I have a couple of moulds with their own personalities actually, most moulds I own seem to have clear likes & dislikes. My H&G 503 mould is fussy about alloy and mould temps. It won't fill out at too low of a temp, and overheats easily. It also has a “sweet spot” where I can cast bullets like shucking peas, it's that fast. If it's too hot, or too cool, bullets often stick. Strange. I have a Lyman 4 cavity 429244 that only like life at high mould temps. When it's cool, bullets stick. The bullets drop out as soon as you open it when they're frosted.

I agree that it sounds like the OPs mould could use a touch of lapping to smooth it out a bit. I have a couple of moulds needing lapping, which I'll do this winter. I use a fine lapping compound on steel moulds that came with a scope ring lapping kit I purchased ages ago. I seem to use the lapping compounds more on barrels and moulds than on scope rings! I have only lapped 1 aluminum mould, and I used tartar control toothpaste on it out of respect for the softer aluminum.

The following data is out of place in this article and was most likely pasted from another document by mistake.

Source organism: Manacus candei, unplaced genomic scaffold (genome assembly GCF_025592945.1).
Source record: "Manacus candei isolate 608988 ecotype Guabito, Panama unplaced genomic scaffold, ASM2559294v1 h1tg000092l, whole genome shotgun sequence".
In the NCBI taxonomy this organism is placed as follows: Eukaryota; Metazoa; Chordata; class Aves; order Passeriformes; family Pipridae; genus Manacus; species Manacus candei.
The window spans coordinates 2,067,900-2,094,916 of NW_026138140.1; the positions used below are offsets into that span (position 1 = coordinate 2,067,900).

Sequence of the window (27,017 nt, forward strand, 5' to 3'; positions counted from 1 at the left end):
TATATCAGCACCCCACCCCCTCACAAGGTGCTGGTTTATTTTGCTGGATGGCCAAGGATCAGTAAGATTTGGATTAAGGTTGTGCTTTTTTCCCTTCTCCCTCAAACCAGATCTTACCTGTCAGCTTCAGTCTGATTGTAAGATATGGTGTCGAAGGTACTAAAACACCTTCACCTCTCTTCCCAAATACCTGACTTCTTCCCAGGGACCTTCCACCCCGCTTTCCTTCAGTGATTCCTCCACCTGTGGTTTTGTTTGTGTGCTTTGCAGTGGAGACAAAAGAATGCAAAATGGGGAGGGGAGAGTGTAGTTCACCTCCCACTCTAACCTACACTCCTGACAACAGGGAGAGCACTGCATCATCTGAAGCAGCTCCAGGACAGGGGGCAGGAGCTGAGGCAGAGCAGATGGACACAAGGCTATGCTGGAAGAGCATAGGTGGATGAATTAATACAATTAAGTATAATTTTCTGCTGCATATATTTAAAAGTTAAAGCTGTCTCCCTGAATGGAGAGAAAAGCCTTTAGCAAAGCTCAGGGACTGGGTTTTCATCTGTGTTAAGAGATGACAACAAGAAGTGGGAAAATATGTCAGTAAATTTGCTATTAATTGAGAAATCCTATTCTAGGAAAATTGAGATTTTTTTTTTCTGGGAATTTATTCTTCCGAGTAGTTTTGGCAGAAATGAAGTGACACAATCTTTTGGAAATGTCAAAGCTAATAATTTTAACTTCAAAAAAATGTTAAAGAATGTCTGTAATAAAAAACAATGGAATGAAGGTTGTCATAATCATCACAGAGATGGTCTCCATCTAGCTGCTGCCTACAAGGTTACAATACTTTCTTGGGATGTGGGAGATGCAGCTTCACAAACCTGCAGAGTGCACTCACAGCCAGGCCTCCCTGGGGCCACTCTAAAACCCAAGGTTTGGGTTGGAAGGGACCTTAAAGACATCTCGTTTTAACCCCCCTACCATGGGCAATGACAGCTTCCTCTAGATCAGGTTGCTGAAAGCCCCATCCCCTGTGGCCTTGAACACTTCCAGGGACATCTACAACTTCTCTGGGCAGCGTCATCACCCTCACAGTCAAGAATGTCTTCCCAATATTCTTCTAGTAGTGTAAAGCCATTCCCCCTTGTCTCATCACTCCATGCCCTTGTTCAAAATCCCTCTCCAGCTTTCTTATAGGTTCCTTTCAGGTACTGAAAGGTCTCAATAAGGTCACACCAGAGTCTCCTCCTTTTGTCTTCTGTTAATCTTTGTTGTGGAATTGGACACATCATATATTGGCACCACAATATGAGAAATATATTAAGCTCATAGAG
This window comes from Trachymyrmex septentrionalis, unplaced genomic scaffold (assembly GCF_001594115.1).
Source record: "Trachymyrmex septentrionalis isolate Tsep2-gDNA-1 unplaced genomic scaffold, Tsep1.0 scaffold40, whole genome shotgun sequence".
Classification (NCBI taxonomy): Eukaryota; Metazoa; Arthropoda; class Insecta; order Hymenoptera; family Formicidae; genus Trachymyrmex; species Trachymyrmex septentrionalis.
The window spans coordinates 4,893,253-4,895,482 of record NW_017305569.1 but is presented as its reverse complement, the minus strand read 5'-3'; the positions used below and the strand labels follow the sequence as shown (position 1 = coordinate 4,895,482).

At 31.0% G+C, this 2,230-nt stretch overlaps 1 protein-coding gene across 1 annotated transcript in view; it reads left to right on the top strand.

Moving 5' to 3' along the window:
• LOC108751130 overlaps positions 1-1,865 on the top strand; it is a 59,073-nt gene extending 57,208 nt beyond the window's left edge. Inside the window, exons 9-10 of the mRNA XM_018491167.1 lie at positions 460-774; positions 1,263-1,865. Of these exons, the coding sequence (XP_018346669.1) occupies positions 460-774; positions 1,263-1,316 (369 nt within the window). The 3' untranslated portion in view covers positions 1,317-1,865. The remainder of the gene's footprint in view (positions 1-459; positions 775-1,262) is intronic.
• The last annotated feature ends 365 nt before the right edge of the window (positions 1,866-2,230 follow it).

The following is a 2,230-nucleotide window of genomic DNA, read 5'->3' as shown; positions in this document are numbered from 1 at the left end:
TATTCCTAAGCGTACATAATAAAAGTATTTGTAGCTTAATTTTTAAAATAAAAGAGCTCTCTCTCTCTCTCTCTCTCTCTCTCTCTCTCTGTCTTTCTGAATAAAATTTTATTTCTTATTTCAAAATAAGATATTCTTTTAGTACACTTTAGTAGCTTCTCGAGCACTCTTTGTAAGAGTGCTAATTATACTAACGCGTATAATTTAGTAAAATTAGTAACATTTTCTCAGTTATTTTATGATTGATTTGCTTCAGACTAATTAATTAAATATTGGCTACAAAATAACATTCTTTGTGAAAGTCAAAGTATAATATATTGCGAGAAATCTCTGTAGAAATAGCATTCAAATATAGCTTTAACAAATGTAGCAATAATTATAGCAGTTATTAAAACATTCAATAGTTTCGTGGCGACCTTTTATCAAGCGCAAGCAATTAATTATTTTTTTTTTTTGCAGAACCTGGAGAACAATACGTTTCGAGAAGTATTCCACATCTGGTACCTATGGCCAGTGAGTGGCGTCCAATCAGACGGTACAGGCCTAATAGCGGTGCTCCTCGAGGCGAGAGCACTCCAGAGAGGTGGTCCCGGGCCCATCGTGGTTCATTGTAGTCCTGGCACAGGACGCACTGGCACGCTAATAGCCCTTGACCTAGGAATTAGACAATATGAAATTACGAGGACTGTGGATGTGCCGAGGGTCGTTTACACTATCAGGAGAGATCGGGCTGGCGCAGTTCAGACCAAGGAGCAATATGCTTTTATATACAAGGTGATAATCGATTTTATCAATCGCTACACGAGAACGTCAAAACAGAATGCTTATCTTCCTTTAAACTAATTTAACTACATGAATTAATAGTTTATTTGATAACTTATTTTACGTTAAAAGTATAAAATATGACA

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Pigslayer posted this 03 September 2012

Well, after talking to Gary I decided to purchase a Forster Hollowpoint jig in 1/8". It can be used in a drill press & automaticly centers on the bullet. That way I have the best of both worlds in that I won't have to alter a mold. this was a productive thread in that I got help in beagling my mold a little so my bullets release easier & I found a way to get hollow point bullets without altering a mold.

If someone else had of done to me what I did to myself . . . I'd have killed him. Humility is an asset. Heh - heh.

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Rich22 posted this 04 September 2012

Following the “keep it simple method” I always tried using a lead pencil to coat the inside of the steel mold with graphite. It worked for my Lyman 358156 swc mold in the 70's. Try it!:)

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Pigslayer posted this 04 September 2012

Rich22 wrote: Following the “keep it simple method” I always tried using a lead pencil to coat the inside of the steel mold with graphite. It worked for my Lyman 358156 swc mold in the 70's. Try it!:)

I actually have powdered graphite but that wouldn't have helped. The burrs on the mold cavities were actually leaving scratch marks on the bullets. Removing these burrs was imperative.

 

If someone else had of done to me what I did to myself . . . I'd have killed him. Humility is an asset. Heh - heh.